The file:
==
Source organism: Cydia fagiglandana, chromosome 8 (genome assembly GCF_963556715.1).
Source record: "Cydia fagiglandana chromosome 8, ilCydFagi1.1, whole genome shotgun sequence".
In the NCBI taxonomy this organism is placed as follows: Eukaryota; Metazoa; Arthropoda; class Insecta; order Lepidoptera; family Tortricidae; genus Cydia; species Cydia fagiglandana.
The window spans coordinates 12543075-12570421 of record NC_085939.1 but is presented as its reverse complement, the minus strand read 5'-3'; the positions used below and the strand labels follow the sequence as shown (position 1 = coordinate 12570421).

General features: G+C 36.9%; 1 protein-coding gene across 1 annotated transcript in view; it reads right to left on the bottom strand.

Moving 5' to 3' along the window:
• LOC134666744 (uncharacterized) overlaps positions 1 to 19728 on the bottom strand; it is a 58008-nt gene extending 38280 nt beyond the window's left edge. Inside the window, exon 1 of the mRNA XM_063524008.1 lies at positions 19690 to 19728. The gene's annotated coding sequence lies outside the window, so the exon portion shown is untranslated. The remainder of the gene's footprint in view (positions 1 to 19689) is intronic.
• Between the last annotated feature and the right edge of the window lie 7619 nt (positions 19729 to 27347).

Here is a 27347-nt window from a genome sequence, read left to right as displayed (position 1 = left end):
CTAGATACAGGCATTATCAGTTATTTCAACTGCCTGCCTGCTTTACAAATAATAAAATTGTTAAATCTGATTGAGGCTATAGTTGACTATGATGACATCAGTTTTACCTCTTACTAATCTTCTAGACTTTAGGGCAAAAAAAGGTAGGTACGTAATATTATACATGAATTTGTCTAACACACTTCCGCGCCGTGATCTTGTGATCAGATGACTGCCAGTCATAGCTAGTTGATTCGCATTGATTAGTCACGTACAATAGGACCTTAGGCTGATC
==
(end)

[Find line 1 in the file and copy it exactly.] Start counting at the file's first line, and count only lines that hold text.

Source organism: Cydia fagiglandana, chromosome 8 (genome assembly GCF_963556715.1).